There has been a lot of buzz in the news lately about my story of paying off my mortgage by age 30. I’m not going to lie – paying off my mortgage in only three years required a lot of financial and personal sacrifice. I lived a super-frugal lifestyle – I rode my bike to work, packed my lunch and rarely ate out.
While there are benefits to being frugal, there’s also being cheap - and contrary to popular belief, there’s a difference between the two. Have you ever heard of the saying, “penny wise, pound foolish”? Being cheap is about choosing the least expensive option (ignoring quality), while being frugal means choosing the option that offers the best value in the long-run. Being cheap can actually cost you more over the long-term; an ongoing survey by Capital One and Canada Credit Debt Solutions brings to light Canadians' stories of cheap regret - one woman said she has replaced her kitchen chairs several times (she was especially embarrassed when a chair broke when one of her guests sat down).
So, what items should you open your wallet for? Here are five items that are worth spending more for.
1: Home Renovations
One of the most costly aspects of homeownership is renovations. I know this first-hand – a couple of years ago I spent $25,000 in home renovations. In this blog post I wrote about how the lowest quote isn’t always the best. When you’re getting major work done, always get a few quotes in writing and do your homework before choosing a contractor. If a quote comes in a lot lower than the others, it’s a red flag that the contractor may be cutting corners, which often ends up costing you more money in the long run.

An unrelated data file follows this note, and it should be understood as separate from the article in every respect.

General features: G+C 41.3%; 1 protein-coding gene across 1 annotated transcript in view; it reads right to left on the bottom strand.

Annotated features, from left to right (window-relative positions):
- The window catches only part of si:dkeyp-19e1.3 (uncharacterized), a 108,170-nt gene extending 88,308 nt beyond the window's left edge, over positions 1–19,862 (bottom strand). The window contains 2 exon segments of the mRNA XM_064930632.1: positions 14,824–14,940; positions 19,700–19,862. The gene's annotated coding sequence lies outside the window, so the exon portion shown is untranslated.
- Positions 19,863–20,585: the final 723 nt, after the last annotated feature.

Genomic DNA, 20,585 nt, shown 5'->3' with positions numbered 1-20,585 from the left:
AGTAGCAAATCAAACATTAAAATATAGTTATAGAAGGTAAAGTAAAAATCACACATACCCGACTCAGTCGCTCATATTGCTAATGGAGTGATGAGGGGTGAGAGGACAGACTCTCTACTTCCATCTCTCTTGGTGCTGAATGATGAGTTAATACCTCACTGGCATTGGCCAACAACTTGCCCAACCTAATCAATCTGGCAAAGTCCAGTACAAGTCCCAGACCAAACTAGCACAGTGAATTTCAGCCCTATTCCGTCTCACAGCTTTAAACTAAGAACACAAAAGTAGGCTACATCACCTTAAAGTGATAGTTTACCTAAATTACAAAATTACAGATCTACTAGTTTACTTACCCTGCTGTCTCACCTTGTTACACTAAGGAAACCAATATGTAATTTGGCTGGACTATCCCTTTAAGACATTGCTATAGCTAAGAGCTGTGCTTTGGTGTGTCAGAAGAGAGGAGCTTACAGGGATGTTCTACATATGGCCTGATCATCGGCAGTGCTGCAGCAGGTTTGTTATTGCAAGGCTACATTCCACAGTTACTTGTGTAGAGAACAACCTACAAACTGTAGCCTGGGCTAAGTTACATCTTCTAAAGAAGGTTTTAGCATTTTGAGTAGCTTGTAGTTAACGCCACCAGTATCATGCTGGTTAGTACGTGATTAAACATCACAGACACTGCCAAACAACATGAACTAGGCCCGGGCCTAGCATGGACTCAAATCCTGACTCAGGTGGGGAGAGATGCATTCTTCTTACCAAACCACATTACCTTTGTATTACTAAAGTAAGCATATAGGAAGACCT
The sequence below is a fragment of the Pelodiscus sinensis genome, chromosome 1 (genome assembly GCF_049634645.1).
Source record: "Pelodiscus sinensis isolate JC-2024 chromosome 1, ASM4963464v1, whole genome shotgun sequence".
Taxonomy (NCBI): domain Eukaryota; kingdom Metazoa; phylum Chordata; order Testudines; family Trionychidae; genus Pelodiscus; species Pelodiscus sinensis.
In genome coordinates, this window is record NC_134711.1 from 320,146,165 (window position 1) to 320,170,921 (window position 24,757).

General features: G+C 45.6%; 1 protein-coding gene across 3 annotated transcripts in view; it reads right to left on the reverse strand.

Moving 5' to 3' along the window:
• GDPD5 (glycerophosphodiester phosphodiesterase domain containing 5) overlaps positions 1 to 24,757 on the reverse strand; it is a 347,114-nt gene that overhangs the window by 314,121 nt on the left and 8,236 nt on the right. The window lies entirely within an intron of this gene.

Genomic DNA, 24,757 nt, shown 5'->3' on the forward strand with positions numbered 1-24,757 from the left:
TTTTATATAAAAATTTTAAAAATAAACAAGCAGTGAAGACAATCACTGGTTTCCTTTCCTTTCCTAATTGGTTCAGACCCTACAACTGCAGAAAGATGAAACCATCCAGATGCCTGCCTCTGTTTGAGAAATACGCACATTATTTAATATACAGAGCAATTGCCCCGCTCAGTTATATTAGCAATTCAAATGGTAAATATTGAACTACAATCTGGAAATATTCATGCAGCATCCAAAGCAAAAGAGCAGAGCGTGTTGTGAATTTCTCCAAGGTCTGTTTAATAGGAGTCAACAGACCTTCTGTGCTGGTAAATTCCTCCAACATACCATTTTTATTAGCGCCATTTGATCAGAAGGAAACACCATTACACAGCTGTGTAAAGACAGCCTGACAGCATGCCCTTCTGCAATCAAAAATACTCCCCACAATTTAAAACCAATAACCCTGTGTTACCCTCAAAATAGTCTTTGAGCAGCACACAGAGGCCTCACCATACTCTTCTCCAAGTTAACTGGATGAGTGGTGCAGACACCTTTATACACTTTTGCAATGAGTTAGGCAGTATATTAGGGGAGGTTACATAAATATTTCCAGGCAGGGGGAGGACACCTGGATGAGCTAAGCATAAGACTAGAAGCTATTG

The easiest way to insult loved ones and lose friends is to show up empty-handed at a birthday party or wedding. I’m not saying you should go into debt to buy gifts. To avoid being the least popular person at the party, you can set a spending limit with guests beforehand. The best gift doesn’t always have the highest price tag – often it’s the thought that counts. A self-portrait in pastels can mean a lot more than a retailer gift card.
The saying “you get what you pay for” is especially true with clothing. And investing in your appearance can have a tangible payoff - it can help boost your self-confidence, and even help you get promoted at work. You don't have to go out and buy an Armani suit, but showing you care about your appearance and are willing to make an effort is a sign of respect.
If you buy the cheapest set of earbuds from the dollar store and they break a week later, are you really saving money? Electronics is something you don’t want to be cheap on. Do your homework – read customer reviews to help decide on the best product. Think twice before buying refurbished products (they’ve already broken once, after all).
5: Fitness and Nutrition
Although you may save a lot of money by eating Kraft Diner at every meal, it’s not the healthiest long-term meal choice. Your health is your greatest asset – by eating poorly, it can lead to health complications later on in life and end up costing you a bundle. And, you don't have to blow your budget in order to eat well - with a little forward planning, you can have the best of both worlds. Check out how I spend only $100 a month on my grocery budget.
Investing in fitness is also crucial to your overall well-being. Whether you prefer to join a gym (ensuring you shop around and read the fine print on that contract), take up a sport, or pursue at-home or outdoor activities such as running, it's money well spent.
What items do you take a frugal approach to?